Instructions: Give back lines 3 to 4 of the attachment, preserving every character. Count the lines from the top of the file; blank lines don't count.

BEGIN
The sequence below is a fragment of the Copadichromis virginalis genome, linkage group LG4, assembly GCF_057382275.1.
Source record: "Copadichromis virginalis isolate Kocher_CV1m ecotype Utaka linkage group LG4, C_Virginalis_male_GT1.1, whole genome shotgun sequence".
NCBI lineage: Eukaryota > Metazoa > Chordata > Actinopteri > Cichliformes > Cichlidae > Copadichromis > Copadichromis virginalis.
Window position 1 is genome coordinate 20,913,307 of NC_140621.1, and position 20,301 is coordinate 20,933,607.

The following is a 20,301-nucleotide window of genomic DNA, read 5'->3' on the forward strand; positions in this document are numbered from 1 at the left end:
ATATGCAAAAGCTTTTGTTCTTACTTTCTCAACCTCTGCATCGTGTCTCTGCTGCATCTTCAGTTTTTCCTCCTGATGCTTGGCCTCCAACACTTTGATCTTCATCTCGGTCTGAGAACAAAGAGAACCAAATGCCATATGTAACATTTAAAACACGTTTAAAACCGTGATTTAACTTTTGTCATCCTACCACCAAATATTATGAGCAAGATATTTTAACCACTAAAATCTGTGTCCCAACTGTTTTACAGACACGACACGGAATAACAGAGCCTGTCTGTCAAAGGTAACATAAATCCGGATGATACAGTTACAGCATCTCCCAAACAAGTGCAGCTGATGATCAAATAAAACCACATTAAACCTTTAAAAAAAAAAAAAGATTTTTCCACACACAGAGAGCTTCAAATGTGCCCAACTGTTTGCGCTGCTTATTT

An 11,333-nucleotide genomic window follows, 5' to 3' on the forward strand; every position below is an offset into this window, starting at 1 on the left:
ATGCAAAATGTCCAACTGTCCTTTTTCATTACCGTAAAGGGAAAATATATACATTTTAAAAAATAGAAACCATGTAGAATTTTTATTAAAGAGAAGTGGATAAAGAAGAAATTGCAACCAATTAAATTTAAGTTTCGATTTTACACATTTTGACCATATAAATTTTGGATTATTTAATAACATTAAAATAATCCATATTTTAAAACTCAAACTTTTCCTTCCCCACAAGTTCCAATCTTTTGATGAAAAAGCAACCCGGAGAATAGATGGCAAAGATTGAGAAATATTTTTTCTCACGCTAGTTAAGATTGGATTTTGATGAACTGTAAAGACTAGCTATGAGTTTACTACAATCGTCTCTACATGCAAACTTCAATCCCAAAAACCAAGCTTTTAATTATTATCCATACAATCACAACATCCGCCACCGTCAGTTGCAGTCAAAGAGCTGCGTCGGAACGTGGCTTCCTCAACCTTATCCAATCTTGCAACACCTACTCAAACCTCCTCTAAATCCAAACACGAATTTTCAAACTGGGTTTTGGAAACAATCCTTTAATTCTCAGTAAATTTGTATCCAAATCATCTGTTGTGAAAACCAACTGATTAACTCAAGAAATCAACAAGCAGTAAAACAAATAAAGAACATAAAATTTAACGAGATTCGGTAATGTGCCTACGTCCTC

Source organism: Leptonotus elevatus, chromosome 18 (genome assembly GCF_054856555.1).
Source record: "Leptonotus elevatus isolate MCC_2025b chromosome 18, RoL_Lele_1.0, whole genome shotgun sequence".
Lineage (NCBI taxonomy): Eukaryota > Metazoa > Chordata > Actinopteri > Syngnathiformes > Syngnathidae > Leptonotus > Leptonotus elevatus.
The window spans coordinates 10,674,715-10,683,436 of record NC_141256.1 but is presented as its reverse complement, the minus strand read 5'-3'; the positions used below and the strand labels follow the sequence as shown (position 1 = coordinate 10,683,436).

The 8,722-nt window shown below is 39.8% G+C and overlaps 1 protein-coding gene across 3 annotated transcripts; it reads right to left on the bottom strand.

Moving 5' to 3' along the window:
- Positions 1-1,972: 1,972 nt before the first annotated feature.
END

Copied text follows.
NCBI lineage: Eukaryota > Metazoa > Chordata > Actinopteri > Cichliformes > Cichlidae > Copadichromis > Copadichromis virginalis.
Window position 1 is genome coordinate 20,913,307 of NC_140621.1, and position 20,301 is coordinate 20,933,607.